I have been around many farms and farmers in my lifetime– and lived next door to and was friends with one for many years.

        I’ve raised orphaned calves as well.

        Yes, milking breeds have been bred for milk production. What I’m saying is that the milk production (in large quantities– not for one or even two calves) is what causes the weight to all go away from their ribs and spine and into their udders for this production. I suspect that if you took a Hereford cow and put her on the milk line (yes, I’m aware that she wouldn’t produce as much as a dairy breed), she will produce much more milk than her calf could handle.

        It’s the same as women who pump extra to donate to a milk bank.

        I know that mastitis is a huge problem on the milk line, but I’ve never heard of a dairy cow who is nursing her own calf (and not being machine milked on the side), producing more milk than her calf is capable of taking. Mammary glands are incredible things– they produce just what the baby needs. Not to say it’s never happened– but from the people I know who’ve allowed dairy cows to raise their own calves– they had no problems.

        You’ve accused me of not wanting to learn– do you not believe that this is something to even consider?

        And, by the way, google (which in this case I used only for a photo to show a healthy-weight, nursing Holstein) is used by many people, from professionals on down, for researching. Of course one does not believe everything automatically– but that’s true for all areas of life.

        • dairycarrie
          January 12, 2014 at 4:27 pm (6 years ago)

          I apologize. To me, your original comment read as someone who was against dairy farming. I have a lot of people comment here who want nothing more than to see me out of business. When I read your comment I believed that it came from someone who was anti dairy.

          This post is meant to show the difference in body build between beef and dairy breeds. A dairy heifer, before she ever milks will not carry weight the same as a beef heifer. If you milked the Herford and she produced double what she normally would, she wouldn’t look like a Holstein. Milking alone is not what makes a dairy cow look thinner than a beef cow. On our farm we have some crossbred cows that have a dual purpose breed, like Normande in them. They aren’t as thin as our Holsteins despite the fact that they milk very well.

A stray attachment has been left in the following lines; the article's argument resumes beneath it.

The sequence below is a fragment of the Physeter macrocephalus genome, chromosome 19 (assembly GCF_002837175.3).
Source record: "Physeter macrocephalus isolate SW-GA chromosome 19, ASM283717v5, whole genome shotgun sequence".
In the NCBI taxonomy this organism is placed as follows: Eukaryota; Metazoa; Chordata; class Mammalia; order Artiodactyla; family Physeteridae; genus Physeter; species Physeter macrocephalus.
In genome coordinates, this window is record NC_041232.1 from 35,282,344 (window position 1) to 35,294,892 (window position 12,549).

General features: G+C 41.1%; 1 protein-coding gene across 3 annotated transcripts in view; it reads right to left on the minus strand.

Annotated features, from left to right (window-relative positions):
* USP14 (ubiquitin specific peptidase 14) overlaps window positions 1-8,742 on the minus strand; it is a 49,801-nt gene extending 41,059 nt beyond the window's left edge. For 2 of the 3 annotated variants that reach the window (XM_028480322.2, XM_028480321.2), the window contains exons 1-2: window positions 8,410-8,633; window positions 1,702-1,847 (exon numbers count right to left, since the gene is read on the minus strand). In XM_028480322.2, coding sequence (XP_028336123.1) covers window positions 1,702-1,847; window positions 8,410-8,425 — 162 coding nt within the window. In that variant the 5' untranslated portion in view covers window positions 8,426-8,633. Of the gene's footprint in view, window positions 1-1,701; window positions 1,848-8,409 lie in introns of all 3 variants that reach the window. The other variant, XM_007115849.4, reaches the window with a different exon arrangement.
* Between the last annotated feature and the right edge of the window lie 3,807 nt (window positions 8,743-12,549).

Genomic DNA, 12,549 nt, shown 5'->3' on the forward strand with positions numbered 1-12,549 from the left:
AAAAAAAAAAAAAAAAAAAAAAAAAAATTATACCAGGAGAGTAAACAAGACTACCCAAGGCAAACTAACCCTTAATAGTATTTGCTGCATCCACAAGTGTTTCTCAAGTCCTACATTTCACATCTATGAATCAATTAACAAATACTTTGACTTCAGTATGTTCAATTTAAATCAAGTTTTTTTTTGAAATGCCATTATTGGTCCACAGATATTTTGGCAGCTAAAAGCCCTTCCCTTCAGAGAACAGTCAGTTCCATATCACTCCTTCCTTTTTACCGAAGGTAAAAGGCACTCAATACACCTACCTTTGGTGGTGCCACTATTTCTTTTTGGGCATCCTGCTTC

A Holstein heifer on our farm that has never produced milk in her life gives 40-60lbs of milk on the second day of her lactation. A single newborn calf couldn’t eat half of that. Eventually a cow would decrease production, if in the mean time she didn’t end up with mastitis from not being milked out completely.

        • Everything Dairy
          February 26, 2014 at 11:24 am (6 years ago)

          Dairy cows produce, on average, 6-7 gallons a day (around 55 pounds of milk). I don’t know a calf that can drink that much, considering a birth weight should be around 85 pounds! A calf allowed to drink as much milk as it desires will consume a little over 20 pounds a day. Additonally, although this breed of cow looks “skinny”, nutritionists will highly monitor body condition score for the breed, as she will produce the maximum amount of milk, be the healthiest, etc., when she is at an optimal condition. I learned the hard way myself that I become extremely ill when I don’t consume enough food to keep up with weight loss and stress during calving time! Glad you are participating in these discussions!

  12. Lee Fresh
    January 24, 2014 at 7:51 pm (6 years ago)

    Oh, Yay to find your site! I arrived here after Googling (yup) “is a bony cow healthy?” because I had just seen a picture of a dairy cow at a show and bless it’s heart it looked emaciated (with chubby udders I noticed). I assumed it was okay or it wouldn’t be at a show, lol, but I HAD to find out more information for my curiosity. I’m *cough* 56 years old and it’s the first time I’d noticed how bony dairy cows are. Not that I’ve seen many…most likely only on a dairy farm tour decades ago and they were all hooked up to machines. Your comparison of dogs was a perfect picture for we-who-are-unfamiliar with differences in cows. It’s still pretty scary looking to those of us used to seeing full-bodied bovines 😀 I’m one of those people who has called to report a possible starving or abused animal, so it’s a good thing I didn’t see a skinny cow in real life. (sidetracked and off topic, I love Skinny Cow ice cream sandwiches).